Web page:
I’m skeptical of this explanation is because we’ve seen flashes of the old from Nadal this year. There have been times where we have begun to believe that the run of poor form has ended and that he’s ready to contend for the biggest titles again. With convincing clay court wins over players like John Isner and Tomas Berdych, the promise of a resurgence seemed potentially imminent. His win in Stuggart led others to claim Nadal was once again ready to make a run at a major.

This leads me to the next explanation. We may be witnessing an older player who simply needs more time, matches, and mileage to reestablish himself. The will to win has always taken Nadal far, but at his age, the tennis side of the equation may need more breaking in. It may seem like a very long time, but the Spaniard may still be in the process of forging his road back to success.

It’s impossible to say for certain. After all, this theory asserts that Nadal doesn’t need to make any major changes, that progress will be made simply with a little patience.

Comparing Nadal’s 2015 to Roger Federer’s disappointing 2013 season, Nadal already has 34 wins — compare that to Federer’s season total of 45. That year, Federer only won one title (Halle). Already at the halfway mark of the 2015 season, Nadal has doubled that number. These are obviously two different players — with arguably different issues — but the point remains that it will always be tough to count a member of the Big 4 out, at least until they hang up their rackets for good.

A final explanation dictates that it’s more than a matter of just being more consistent; Nadal needs to fix something, tactically or technically. To me, this is the most viable explanation.

Someone would need to sit down and analyze Nadal’s games, sets, and matches to diagnose what might be hindering his game. Mid-to-late career renaissances sound impossible, but they’ve happened before. Marin Cilic restructured his serve and mindset after years of being on tour and ended up winning the US Open. Nadal may not actually have something that needs to be fixed, but he would be remiss not to check.

My belief that there is something wrong with Nadal’s game — something fixable, but as yet undetermined. One thing that’s abundantly clear is a pattern of shots consistently missed out wide. An immediate solution would be to be maintain the same level aggression, but aim to bigger targets on the court as opposed to closer to the lines. Greater margin would lead to more rhythm, and with that momentum at his back, the confidence could return sooner rather than later.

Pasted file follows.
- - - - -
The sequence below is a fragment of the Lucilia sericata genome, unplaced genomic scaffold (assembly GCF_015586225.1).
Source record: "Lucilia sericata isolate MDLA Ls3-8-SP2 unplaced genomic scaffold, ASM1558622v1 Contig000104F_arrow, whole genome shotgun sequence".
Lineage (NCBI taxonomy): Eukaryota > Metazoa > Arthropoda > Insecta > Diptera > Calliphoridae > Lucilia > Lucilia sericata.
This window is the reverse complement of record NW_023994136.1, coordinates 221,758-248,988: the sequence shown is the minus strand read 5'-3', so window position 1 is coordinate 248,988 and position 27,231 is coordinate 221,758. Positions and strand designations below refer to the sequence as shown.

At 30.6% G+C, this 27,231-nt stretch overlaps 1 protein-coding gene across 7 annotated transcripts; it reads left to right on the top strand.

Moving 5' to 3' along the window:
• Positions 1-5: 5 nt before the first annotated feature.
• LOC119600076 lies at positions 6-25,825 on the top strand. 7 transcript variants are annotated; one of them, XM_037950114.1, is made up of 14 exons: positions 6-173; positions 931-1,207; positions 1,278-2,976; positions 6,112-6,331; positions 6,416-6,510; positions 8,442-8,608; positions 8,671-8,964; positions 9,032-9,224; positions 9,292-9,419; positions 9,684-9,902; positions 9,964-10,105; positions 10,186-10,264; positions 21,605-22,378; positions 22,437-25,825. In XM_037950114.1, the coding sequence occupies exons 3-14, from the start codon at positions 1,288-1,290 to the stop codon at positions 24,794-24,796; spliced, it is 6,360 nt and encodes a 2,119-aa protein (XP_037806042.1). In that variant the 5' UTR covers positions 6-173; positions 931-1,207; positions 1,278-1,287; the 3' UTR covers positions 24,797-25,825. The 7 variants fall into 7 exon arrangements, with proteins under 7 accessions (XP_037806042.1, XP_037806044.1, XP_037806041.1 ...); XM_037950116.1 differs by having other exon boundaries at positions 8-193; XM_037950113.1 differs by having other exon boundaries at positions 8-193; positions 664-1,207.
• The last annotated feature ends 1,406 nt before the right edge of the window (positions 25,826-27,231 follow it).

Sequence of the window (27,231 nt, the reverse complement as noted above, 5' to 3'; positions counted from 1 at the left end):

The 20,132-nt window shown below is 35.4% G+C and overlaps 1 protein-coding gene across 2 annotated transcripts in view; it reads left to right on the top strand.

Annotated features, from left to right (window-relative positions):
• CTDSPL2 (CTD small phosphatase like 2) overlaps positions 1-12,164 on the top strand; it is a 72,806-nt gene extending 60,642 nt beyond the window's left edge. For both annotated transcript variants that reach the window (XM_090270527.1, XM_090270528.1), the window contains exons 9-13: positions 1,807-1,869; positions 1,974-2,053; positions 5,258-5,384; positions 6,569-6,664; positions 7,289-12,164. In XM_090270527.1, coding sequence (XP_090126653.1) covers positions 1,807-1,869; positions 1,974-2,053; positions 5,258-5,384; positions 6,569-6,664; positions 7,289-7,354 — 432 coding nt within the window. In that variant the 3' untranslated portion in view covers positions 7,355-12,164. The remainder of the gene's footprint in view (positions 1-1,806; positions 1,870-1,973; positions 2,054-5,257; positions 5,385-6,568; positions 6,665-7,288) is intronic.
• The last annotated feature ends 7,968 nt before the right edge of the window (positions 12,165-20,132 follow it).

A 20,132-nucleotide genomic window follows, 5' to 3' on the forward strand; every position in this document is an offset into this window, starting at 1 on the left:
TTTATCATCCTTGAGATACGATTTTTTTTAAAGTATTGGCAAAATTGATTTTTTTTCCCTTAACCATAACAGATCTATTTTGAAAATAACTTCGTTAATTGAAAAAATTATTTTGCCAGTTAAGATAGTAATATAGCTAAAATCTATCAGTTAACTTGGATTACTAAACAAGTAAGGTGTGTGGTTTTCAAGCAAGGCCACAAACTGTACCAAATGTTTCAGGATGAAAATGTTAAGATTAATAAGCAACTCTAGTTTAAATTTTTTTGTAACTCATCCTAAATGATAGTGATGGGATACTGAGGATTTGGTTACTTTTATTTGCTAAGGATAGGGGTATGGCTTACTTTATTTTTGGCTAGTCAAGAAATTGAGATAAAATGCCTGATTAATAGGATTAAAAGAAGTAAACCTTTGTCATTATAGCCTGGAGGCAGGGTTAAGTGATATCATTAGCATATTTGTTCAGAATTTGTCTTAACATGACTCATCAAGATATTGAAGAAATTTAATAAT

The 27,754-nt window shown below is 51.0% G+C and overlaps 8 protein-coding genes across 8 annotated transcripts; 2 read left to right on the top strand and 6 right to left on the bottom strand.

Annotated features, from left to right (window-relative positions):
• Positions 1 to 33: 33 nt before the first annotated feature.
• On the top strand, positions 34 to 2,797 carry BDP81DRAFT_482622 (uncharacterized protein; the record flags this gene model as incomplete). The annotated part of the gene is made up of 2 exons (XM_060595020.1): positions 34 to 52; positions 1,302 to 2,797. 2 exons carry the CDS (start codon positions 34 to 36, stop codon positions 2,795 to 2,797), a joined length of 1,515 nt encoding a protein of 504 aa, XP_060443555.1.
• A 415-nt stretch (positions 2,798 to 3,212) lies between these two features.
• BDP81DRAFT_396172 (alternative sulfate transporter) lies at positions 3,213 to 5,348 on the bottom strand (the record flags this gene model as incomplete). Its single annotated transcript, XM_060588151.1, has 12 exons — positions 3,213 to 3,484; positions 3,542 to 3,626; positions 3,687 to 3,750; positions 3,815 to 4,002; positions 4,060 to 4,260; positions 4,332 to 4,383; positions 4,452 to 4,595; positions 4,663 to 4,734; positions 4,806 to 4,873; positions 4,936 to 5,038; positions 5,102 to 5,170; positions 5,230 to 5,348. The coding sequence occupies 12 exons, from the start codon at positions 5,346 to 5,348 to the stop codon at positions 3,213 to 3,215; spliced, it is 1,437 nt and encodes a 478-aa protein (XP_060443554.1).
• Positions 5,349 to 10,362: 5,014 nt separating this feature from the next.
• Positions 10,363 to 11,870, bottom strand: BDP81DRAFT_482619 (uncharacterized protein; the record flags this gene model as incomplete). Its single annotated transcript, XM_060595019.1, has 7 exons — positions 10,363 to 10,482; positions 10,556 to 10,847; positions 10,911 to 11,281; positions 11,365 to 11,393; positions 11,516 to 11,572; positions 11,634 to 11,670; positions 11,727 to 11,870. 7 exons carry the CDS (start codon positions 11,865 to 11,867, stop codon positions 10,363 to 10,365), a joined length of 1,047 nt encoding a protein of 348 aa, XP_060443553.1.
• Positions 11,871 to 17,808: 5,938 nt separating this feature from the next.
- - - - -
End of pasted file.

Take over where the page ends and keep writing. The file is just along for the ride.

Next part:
We are talking about one of the greatest players ever. This can’t be the end and I don’t think it is.

Where do you think Nadal goes from here? Sound off in the comments!

About Nick Nemeroff (66 Articles)
21-year-old NYU student. Passionate about playing tennis, coaching tennis, and writing about tennis. Feel free to contact me at any time!

3 Comments on Rafael Nadal: Where to Now?

  1. israninavin // July 4, 2015 at 12:10 am // Reply

    He might just retire at the end of the year 😦


  2. I think Explanation #1 is the most likely, perhaps in combination with other issues. Don’t forget that besides our muscles and tissues and bones, our brains also age. Rafa’s success has been dependent on emotional intensity as well as physical. Recovering from injury after injury takes it’s toll on the brain too.
    Brain research has shown that neural pathways degenerate when used over and over, but we are capable of forging new connections throughout our lifetimes. As we age, we produce less adrenaline and more of other hormones.
    Maybe it’s as simple as making a major life shift: marriage, for example. Or a new coach, a new routine.


  3. Solid analysis Nick. We all know what Rafa is capable of and he never gives up.